For the leader of the government Jair Bolsonaro (PL) in the Senate, Carlos Portinho (PL-RJ), the PEC for the Transition – the main bet of president-elect Luiz Inácio Lula da Silva (PT) to pay the Bolsa Família next year – is being built in a “fraternity of the PT”, without dialogue or concrete values.
🇧🇷[O texto está sendo elaborado] no minister [da Economia], no proposal, no value and no conversation. There’s no way for us to approve this, I don’t even have a way to respond [qual a posição do governo]🇧🇷 In principle, immediately, impossible [apoiar]”, I told Sheet🇧🇷
The delivery of the PEC ended up postponed amid the lack of political agreement in the Senate, and now the transitional government promises to present the text this Wednesday (16).
The proposal needs to be approved in both Houses this year so that the next administration can maintain the payment of today’s value, but, in the current scenario, the PEC may face resistance from the government base in the Senate because, according to Portinho, it is being built in a run-down way.
“This is being discussed within a confraternity of the PT and the allied parties. This is such a big political mistake. [com a base do governo]”, he says.
“I would have done the opposite, I would have sat down with the government party, with the leader. I would say ‘come here, we’re thinking like this, like this’. This is where they have to do political work. There’s no political work at all. completely wrong.”
The idea of the Transition PEC is to leave the expenses of Auxílio Brasil — which will be called Bolsa Família — again outside the spending ceiling (the fiscal limit that limits the advance of expenses by the variation of inflation) and, thus, manage to maintain the current value of R$ 600 next year.
The change would leave around BRL 175 billion out of the fiscal rule, while the BRL 105 billion currently reserved for the social program would be redistributed to other areas that are at risk of blackout — such as the Farmácia Popular, Minha Casa, Minha Vida, and the Aldir Blanc Law.
Lula’s allies have been insisting that the two candidates have pledged to maintain the value of Auxílio Brasil, and that the current president would also need to break the spending ceiling to pay the benefit starting next year.
Portinho says, however, that Bolsonaro’s bill to guarantee the aid would be much smaller, and that the lack of definition about the direction of the Ministry of Economy scares the financial market. By the calculations of the current government, Auxílio Brasil would cost an extra R$50 billion.
“If you brought here [uma proposta de] R$ 50 billion, R$ 60 billion, we had already resolved the issue”, says Portinho, defending that the amount foreseen by Lula is very high. “The future minister who will have the legitimacy to deal with this.”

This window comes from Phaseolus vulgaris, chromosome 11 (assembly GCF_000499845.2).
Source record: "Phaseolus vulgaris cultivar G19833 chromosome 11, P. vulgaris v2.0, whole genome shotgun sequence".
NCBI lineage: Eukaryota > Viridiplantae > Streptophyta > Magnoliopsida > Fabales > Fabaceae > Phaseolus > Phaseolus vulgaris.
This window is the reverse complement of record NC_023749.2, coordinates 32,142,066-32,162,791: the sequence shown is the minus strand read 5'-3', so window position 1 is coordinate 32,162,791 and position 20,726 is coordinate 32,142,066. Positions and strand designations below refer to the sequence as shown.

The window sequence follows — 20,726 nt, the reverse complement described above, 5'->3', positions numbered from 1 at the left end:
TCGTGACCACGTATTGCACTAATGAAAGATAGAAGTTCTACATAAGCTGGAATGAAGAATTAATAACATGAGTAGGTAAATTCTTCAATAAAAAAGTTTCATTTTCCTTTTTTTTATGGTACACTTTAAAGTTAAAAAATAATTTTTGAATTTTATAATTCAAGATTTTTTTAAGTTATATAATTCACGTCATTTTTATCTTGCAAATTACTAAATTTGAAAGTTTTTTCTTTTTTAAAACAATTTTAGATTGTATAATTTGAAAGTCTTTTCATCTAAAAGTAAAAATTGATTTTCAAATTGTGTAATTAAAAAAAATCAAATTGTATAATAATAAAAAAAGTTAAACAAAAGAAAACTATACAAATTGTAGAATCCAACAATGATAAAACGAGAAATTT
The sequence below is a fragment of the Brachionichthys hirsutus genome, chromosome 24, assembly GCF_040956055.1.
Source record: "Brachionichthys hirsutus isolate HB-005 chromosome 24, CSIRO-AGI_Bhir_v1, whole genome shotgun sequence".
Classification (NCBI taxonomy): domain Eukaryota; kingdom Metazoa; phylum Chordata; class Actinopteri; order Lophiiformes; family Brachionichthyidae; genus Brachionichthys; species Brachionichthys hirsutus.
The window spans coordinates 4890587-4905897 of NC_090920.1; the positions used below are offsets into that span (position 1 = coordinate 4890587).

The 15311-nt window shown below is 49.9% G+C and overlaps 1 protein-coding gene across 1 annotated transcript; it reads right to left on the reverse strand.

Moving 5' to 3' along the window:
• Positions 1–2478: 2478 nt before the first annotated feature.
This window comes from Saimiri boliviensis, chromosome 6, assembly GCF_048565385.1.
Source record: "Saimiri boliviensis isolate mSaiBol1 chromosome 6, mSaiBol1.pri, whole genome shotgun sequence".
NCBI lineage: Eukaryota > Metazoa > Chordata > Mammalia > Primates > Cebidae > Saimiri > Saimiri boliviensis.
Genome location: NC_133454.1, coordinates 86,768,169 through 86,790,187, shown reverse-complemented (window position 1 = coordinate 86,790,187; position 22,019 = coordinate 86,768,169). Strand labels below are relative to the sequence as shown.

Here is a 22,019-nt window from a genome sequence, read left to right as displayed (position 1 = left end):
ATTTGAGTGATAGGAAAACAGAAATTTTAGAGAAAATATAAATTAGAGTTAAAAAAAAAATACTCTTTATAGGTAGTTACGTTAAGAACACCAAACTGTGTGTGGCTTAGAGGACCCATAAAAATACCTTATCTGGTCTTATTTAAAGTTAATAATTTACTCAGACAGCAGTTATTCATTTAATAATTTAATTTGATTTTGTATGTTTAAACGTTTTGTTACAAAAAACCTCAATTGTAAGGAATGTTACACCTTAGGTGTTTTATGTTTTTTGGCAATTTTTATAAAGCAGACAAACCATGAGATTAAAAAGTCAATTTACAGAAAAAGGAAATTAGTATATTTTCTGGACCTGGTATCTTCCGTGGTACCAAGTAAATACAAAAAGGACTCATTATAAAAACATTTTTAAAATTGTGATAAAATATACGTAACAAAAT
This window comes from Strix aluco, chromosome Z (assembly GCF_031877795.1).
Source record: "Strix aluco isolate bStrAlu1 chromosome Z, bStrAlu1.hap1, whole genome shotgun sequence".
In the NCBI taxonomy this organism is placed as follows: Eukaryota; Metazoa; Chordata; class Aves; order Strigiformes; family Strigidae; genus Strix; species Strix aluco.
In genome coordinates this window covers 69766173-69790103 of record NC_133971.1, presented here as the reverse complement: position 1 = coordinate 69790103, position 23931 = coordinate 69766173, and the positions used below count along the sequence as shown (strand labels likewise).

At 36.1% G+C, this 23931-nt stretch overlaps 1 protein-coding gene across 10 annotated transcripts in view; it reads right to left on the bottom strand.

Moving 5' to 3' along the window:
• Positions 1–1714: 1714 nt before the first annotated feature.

For the senator, the unknown about the next Minister of Economy reduces the credibility of the proposal and increases the fear on the part of parliamentarians, who demand a political guarantor.
Last week, the budget’s general rapporteur, Senator Marcelo Castro (MDB-PI), and the transition team signaled their intention to exclude Bolsa Família from the spending ceiling permanently or for at least four years. The Minister of the Civil House, Ciro Nogueira (PP-PI), in turn, defended that this is an exceptional measure only for 2023.
The government leader also claims that the wear and tear not only jeopardize the approval of the PEC, but also the direction of the Senate – where he has been working to defeat the current president, Rodrigo Pacheco (PSD-MG), and assume command of the House in 2023
The president of the PL, Valdemar da Costa Neto, has already stated that the party will have its own candidate in these elections, running against Pacheco, who articulates the support of the next government.
Portinho’s assessment is that Pacheco, in the search for votes from the PT wing, closed himself off to dialogue with the Liberal Party bench, which will be the largest acronym in the Senate in 2023, with 14 seats.
With the promise of opposing the Lula government, the senator does not defend an anti-democratic coup to prevent the PT from taking power — but says the dissatisfaction that motivates the acts in front of military posts in Brazil is legitimate.
“It was a tight difference, a polarized campaign. A candidate who, for a good part of the population, should be in prison, because there was theft. I’m not saying it was candidate ‘a’ or ‘b’ [que roubou]but it was in the government [do PT]🇧🇷 There’s a feeling, and there’s a spasm, an electoral hangover,” he says.
“I don’t want a coup. I, in particular, am completely liberal. And it’s not the first time that they talk about military intervention. In the protests against Dilma [Rousseff] already had it. I think people have the right to ask for this and we have a duty to show them that it is undemocratic”, he adds.
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